Raise the Flag – LCM #45 Winter 2017

Raise the Flag

Why three Los Cabos beaches are a cut above the rest

By Chris Sands • Photos by Joseph A. Tyson


Raise the Flag - LCM #45 Winter 2017
Chileno Bay

Los Cabos is paradise for beach lovers, with dozens of gorgeous, golden-sand-covered shoreline stretches featuring spectacular views of the Pacific Ocean and Sea of Cortés, as well as world-class conditions for water-based activities like swimming, snorkeling, and surfing.

Only three of these beautiful beaches, however, are permitted to fly a blue flag.

The Blue Flag program was the brainchild of the Foundation for Environmental Education (FEE), a nonprofit organization that began in Europe in the 1980s but now consists of more than 60 member countries around the world. The list of Blue Flag beaches is updated each year, with prospective playas required to meet and maintain stringent environmental standards for cleanliness, water quality, safety, services, and sustainability.

There are now 26 Blue Flag beaches in México, but only four on the Baja California Peninsula: the recently certified El Coromuel in La Paz; and Chileno, Palmilla, and Santa María beaches in the 20-mile Tourist Corridor that connects cape cities Cabo San Lucas and San José del Cabo. The three Los Cabos beaches share several convenient and Blue Flag–mandated features, including palapa-shaded beach areas, paved parking lots, public toilets, recycling containers, handicap access, informative signs, and—a rarity in México—lifeguards.

But a checklist of Blue Flag amenities only hints at the experience of visiting one of these elite seaside destinations. Here’s a brief overview of the highlights at all three.

Playa Santa María (Santa María Beach)


Raise the Flag - LCM #45 Winter 2017
Santa María Beach

Where: km 12.5 on the Tourist Corridor

FEE has no aesthetic guidelines, but visitors to any of the local Blue Flag beaches will encounter scenes of breathtaking natural beauty. That’s certainly true at Playa Santa María, a horseshoe-shaped stunner bounded by elevated outcroppings that protect the enclosed bay (in reality, little more than a cove). The crystalline waters within are home to a marine sanctuary teeming with colorful tropical fish, and Bahia Santa María is a popular anchor-dropping destination for local snorkel tours. A construction project is currently in progress on the Cabo San Lucas side of the bay, and a 39-acre property called Montage Los Cabos is expected to open in 2018.

Bahía Chileno (Chileno Bay)


Where: km 14.5 on the Tourist Corridor

Chileno has always been a favorite of locals, as much for its enormous expanse of immaculate golden sand as its picturesque bay, in which small clustered rock formations provide a vivid visual counterpoint to a dozen shades of dazzling blue water. Large crowds bask en masse every weekend, but Chileno also gets busy during weekday afternoons, when families drop by after work. As at neighboring Santa María, swimming and snorkeling are extremely safe (this, too, is a favorite of tour boats), although beachgoers will need to bring their own masks and fins. Construction is also under way at Playa Chileno, with the new Chileno Bay Resort and Residences development scheduled to be completed by the end of 2016.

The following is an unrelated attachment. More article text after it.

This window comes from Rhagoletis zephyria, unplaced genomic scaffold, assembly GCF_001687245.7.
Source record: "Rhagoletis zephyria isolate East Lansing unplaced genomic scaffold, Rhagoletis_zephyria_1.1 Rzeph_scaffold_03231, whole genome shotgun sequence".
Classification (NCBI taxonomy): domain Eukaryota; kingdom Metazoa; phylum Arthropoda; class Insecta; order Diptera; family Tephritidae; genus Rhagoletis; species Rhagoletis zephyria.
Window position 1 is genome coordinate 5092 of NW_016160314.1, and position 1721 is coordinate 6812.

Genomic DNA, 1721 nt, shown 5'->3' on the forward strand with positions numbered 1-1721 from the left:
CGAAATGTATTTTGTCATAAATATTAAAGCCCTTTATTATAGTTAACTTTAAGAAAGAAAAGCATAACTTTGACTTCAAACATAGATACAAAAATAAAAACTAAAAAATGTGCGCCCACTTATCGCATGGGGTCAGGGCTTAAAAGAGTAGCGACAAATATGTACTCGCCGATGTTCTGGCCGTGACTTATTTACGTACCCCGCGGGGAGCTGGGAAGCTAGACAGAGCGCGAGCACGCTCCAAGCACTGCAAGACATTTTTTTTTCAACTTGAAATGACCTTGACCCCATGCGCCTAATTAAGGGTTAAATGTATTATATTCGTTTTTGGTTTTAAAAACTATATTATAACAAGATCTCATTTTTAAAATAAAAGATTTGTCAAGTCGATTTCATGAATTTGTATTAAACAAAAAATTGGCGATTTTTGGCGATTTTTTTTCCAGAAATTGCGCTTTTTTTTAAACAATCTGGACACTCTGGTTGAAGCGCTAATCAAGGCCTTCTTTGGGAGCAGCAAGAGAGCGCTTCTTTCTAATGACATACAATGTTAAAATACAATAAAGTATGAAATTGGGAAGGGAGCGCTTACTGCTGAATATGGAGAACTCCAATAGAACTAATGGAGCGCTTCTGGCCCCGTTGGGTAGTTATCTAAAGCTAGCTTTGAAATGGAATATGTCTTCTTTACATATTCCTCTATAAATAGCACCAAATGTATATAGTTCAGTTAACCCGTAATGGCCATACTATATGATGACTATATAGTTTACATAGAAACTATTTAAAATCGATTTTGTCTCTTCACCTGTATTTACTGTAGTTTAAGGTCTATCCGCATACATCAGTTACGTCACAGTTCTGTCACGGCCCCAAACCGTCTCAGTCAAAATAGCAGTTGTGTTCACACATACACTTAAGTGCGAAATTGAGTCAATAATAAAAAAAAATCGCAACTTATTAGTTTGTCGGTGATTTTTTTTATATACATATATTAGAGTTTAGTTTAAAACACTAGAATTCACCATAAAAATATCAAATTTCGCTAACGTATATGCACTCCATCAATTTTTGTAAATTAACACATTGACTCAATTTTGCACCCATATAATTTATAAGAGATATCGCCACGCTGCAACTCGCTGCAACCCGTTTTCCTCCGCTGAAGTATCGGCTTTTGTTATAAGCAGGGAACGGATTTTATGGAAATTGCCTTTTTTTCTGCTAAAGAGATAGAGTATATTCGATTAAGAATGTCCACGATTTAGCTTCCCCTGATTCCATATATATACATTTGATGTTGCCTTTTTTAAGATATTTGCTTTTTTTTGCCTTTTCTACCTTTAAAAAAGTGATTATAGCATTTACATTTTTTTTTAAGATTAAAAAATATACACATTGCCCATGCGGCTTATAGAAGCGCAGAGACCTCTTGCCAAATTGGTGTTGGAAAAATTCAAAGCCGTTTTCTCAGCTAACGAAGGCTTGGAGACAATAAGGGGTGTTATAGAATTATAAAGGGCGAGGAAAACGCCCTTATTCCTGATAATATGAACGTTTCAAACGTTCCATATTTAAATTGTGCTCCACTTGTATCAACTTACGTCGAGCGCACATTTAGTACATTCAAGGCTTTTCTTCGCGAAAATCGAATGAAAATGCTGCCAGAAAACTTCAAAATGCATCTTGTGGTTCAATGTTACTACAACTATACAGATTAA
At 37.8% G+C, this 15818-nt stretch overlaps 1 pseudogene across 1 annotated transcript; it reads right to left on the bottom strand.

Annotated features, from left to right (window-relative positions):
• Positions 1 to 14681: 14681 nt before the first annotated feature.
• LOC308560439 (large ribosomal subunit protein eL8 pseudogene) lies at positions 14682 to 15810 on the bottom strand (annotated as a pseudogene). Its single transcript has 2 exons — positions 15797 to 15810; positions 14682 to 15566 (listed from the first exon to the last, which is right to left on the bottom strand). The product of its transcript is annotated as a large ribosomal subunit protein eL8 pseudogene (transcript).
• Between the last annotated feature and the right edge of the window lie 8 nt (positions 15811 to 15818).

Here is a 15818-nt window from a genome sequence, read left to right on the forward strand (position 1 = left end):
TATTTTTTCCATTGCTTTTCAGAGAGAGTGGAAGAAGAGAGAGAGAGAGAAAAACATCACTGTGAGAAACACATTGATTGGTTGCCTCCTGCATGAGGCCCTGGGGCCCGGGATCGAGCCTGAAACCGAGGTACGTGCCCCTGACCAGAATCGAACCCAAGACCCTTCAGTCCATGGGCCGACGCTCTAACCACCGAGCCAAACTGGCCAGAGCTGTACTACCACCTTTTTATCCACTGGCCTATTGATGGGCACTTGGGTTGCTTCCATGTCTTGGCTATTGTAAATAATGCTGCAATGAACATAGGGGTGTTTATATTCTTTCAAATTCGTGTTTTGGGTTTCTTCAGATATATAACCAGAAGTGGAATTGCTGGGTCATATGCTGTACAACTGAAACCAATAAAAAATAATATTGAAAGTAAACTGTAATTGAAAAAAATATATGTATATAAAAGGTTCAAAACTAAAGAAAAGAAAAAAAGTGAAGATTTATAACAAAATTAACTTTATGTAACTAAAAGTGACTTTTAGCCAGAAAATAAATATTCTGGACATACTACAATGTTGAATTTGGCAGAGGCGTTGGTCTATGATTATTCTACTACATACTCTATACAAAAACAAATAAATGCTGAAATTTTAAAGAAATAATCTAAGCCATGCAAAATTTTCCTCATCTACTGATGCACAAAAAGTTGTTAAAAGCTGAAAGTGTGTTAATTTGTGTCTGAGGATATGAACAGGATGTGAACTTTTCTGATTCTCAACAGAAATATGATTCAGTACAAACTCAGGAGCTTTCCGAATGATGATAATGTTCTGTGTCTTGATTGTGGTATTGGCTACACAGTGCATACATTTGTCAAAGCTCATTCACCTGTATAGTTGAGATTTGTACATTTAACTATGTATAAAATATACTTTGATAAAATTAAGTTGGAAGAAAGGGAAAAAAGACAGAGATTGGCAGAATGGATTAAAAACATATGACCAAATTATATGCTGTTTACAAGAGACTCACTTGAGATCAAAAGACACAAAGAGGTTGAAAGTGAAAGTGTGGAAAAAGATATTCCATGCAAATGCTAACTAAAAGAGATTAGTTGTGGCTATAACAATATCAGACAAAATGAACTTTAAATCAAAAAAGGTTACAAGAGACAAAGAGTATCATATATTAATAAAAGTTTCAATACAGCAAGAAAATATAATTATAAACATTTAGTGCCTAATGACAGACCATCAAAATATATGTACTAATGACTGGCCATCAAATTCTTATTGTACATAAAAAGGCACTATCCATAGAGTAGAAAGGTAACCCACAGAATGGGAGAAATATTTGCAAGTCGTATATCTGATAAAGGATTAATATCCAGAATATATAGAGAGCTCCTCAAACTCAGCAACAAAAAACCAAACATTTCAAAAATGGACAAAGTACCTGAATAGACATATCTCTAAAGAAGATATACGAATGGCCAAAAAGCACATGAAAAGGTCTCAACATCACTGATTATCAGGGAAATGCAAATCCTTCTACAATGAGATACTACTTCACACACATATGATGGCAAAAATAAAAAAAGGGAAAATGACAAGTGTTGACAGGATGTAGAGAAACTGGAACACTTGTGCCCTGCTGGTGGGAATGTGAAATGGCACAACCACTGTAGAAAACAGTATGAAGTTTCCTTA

Raise the Flag - LCM #45 Winter 2017
The water conditions at Playa Palmilla are absolutely perfect.

Playa Palmilla (Palmilla Beach)


Where:  km 27.5 (at the Palmilla exit) on the Tourist Corridor

There’s a reason the 2.4-mile swim portion of the annual Ironman Los Cabos triathlon is held in the waters off Playa Palmilla. The water conditions are absolutely perfect. That’s why local fishermen still launch here, and why in the old days, area ranchers would load their cattle from Punta Palmilla, swimming them out tied to pangasto hoist on to transport ships lying just offshore. The scenery is magnificent: sea and sky seeming to merge beyond the rocky point in a vast canvas composed of every hue and tint of blue imaginable. Palmilla Beach is open to the public (as all Mexican beaches are by law), but is most conveniently accessible for guests at One&OnlyPalmilla, long considered one of the region’s benchmark ultra-luxury resorts.

It should be noted that the safety and service standards required of Blue Flag beaches necessarily translates to rather numerous regulations: no camping, no bonfires, and no pets except guide dogs, to name but a few. There are also no boisterous seaside restaurants and cantinas, although those seeking buckets of ice-cold cervezas and dog-friendly frisbee spots can always head to Mango Deck (www.mangodeckcabo.com) and the “anything goes” atmosphere of Médano Beach in Cabo San Lucas.